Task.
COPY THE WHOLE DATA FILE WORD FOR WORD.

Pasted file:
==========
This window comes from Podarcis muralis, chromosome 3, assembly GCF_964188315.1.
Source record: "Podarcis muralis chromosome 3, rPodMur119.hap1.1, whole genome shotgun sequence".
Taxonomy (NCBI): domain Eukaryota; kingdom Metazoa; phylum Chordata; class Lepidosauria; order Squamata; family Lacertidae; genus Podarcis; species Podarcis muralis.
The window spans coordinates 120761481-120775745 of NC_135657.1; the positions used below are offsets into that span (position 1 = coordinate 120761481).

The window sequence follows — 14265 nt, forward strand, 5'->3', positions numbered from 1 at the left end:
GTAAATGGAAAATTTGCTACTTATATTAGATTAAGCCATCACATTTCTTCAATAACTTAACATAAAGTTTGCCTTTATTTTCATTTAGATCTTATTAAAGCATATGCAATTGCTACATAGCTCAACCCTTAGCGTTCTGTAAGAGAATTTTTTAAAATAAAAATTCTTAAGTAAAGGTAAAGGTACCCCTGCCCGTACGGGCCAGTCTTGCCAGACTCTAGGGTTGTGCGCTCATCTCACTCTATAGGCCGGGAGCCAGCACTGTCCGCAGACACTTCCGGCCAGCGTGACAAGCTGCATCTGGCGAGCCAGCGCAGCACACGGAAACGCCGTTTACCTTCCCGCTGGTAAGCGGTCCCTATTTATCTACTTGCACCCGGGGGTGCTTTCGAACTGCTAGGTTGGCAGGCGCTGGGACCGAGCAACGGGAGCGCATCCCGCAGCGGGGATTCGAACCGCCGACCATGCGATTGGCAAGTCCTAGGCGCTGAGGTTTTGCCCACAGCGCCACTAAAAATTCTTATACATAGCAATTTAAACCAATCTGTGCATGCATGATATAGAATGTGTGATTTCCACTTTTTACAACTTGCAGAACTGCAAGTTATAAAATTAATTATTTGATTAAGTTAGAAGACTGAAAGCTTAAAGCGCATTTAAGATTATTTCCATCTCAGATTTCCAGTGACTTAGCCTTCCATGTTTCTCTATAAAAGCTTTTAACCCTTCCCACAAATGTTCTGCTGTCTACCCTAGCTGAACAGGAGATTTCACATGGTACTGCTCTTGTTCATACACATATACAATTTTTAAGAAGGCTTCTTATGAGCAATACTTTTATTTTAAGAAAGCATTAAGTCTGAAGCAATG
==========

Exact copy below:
This window comes from Podarcis muralis, chromosome 3, assembly GCF_964188315.1.
Source record: "Podarcis muralis chromosome 3, rPodMur119.hap1.1, whole genome shotgun sequence".
Taxonomy (NCBI): domain Eukaryota; kingdom Metazoa; phylum Chordata; class Lepidosauria; order Squamata; family Lacertidae; genus Podarcis; species Podarcis muralis.
The window spans coordinates 120761481-120775745 of NC_135657.1; the positions used below are offsets into that span (position 1 = coordinate 120761481).

The window sequence follows — 14265 nt, forward strand, 5'->3', positions numbered from 1 at the left end:
GTAAATGGAAAATTTGCTACTTATATTAGATTAAGCCATCACATTTCTTCAATAACTTAACATAAAGTTTGCCTTTATTTTCATTTAGATCTTATTAAAGCATATGCAATTGCTACATAGCTCAACCCTTAGCGTTCTGTAAGAGAATTTTTTAAAATAAAAATTCTTAAGTAAAGGTAAAGGTACCCCTGCCCGTACGGGCCAGTCTTGCCAGACTCTAGGGTTGTGCGCTCATCTCACTCTATAGGCCGGGAGCCAGCACTGTCCGCAGACACTTCCGGCCAGCGTGACAAGCTGCATCTGGCGAGCCAGCGCAGCACACGGAAACGCCGTTTACCTTCCCGCTGGTAAGCGGTCCCTATTTATCTACTTGCACCCGGGGGTGCTTTCGAACTGCTAGGTTGGCAGGCGCTGGGACCGAGCAACGGGAGCGCATCCCGCAGCGGGGATTCGAACCGCCGACCATGCGATTGGCAAGTCCTAGGCGCTGAGGTTTTGCCCACAGCGCCACTAAAAATTCTTATACATAGCAATTTAAACCAATCTGTGCATGCATGATATAGAATGTGTGATTTCCACTTTTTACAACTTGCAGAACTGCAAGTTATAAAATTAATTATTTGATTAAGTTAGAAGACTGAAAGCTTAAAGCGCATTTAAGATTATTTCCATCTCAGATTTCCAGTGACTTAGCCTTCCATGTTTCTCTATAAAAGCTTTTAACCCTTCCCACAAATGTTCTGCTGTCTACCCTAGCTGAACAGGAGATTTCACATGGTACTGCTCTTGTTCATACACATATACAATTTTTAAGAAGGCTTCTTATGAGCAATACTTTTATTTTAAGAAAGCATTAAGTCTGAAGCAATG